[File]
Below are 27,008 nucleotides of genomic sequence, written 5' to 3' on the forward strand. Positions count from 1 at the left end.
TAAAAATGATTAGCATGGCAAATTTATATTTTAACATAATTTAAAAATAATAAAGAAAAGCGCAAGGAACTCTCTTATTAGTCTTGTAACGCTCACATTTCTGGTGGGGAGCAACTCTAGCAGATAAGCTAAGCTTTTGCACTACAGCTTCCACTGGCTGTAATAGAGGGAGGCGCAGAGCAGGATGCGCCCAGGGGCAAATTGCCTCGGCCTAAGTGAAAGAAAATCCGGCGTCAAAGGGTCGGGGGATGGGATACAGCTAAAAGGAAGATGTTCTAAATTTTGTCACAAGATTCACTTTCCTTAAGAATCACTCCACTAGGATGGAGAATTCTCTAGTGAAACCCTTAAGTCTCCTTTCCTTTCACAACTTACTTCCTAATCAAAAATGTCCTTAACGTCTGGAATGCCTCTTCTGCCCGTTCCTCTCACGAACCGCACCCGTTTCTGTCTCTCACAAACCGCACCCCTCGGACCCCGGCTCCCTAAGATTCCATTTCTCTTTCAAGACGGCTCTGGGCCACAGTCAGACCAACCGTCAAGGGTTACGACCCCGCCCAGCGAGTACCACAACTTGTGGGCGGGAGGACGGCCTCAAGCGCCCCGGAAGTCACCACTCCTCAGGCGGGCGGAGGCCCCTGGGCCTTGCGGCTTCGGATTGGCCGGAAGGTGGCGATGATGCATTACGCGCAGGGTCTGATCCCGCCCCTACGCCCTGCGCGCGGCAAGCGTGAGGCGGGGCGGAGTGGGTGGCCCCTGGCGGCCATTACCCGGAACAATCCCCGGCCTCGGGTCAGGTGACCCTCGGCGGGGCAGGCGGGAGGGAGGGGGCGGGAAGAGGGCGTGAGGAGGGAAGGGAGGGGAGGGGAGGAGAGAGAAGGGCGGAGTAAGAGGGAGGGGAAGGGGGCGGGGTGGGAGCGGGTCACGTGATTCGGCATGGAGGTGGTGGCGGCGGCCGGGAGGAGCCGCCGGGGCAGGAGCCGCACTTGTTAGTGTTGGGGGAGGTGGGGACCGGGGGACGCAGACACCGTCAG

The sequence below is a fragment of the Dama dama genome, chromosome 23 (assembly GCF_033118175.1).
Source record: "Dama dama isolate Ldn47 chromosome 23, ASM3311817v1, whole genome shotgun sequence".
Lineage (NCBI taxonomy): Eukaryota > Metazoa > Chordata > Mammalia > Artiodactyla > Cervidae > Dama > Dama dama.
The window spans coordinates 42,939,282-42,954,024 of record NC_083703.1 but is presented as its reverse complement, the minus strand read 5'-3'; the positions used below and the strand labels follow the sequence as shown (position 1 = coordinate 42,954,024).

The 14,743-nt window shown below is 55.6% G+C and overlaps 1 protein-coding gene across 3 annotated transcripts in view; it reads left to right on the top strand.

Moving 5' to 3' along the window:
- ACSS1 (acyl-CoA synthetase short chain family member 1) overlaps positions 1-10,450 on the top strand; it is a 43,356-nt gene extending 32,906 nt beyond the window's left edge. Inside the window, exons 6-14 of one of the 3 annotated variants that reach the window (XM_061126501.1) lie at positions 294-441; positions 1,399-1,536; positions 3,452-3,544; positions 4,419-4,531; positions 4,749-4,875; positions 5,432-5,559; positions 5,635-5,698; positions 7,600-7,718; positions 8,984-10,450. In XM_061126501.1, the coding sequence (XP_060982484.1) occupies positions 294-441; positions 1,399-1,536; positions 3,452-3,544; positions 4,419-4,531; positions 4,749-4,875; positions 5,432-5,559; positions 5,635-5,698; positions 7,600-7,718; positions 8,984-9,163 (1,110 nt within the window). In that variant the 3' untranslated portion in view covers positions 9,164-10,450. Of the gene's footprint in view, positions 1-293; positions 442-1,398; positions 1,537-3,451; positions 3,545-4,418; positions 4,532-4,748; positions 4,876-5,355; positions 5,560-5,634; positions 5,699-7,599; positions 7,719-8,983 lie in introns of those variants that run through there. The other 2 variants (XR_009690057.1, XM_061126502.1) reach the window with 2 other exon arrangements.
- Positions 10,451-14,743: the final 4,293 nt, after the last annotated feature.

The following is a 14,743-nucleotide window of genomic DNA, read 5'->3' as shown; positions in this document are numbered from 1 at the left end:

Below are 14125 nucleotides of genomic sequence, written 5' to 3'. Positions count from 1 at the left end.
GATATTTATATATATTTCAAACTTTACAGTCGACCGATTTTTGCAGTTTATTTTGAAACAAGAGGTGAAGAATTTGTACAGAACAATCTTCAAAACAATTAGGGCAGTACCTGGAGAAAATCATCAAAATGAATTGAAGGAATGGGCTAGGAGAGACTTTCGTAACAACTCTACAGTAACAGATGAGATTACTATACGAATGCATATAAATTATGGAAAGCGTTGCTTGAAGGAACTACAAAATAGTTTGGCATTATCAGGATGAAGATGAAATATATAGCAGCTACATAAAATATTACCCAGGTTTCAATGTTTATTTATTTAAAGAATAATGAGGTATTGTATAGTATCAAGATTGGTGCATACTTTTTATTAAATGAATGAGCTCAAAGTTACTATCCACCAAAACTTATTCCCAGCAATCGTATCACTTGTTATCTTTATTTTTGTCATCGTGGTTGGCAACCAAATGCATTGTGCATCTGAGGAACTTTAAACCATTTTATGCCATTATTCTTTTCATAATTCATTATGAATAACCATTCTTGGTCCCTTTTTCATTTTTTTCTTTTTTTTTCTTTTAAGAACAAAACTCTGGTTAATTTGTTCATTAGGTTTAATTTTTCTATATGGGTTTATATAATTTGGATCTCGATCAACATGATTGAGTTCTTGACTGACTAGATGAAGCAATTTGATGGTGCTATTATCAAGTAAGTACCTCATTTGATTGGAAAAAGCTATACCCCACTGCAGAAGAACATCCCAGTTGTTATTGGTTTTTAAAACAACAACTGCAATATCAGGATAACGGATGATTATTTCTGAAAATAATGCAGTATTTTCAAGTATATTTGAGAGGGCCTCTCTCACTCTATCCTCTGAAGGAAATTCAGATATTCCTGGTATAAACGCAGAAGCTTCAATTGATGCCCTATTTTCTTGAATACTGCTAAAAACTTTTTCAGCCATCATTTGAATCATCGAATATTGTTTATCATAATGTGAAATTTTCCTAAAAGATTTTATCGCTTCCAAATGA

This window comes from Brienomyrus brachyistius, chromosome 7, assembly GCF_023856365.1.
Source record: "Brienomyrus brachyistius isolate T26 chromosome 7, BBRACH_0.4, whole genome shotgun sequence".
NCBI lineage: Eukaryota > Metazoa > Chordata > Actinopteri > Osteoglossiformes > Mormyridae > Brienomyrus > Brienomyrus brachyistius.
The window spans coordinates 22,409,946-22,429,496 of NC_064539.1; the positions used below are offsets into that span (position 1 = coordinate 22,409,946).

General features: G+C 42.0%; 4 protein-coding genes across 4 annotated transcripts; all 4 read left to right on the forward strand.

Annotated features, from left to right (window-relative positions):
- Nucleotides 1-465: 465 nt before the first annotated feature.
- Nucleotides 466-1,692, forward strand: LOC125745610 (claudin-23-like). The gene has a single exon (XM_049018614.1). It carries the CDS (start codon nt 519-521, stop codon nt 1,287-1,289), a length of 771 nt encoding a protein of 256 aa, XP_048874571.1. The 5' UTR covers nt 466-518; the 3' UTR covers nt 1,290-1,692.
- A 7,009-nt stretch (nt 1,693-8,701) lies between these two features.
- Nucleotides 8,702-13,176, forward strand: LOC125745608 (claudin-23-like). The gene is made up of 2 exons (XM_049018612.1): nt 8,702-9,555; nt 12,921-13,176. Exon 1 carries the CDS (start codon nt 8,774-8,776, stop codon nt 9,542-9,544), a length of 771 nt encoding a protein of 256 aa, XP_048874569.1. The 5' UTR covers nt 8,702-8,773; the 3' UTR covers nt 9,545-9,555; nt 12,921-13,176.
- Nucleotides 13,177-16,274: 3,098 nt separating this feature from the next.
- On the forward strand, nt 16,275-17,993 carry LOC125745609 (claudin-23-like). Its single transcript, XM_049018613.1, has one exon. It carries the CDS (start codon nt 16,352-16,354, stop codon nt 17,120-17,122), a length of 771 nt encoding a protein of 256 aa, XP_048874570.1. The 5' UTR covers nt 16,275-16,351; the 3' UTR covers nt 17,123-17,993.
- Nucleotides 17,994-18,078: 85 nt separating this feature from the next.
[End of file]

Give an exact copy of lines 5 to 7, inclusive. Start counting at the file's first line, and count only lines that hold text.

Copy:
Lineage (NCBI taxonomy): Eukaryota > Metazoa > Chordata > Mammalia > Artiodactyla > Cervidae > Dama > Dama dama.
The window spans coordinates 42,939,282-42,954,024 of record NC_083703.1 but is presented as its reverse complement, the minus strand read 5'-3'; the positions used below and the strand labels follow the sequence as shown (position 1 = coordinate 42,954,024).

The 14,743-nt window shown below is 55.6% G+C and overlaps 1 protein-coding gene across 3 annotated transcripts in view; it reads left to right on the top strand.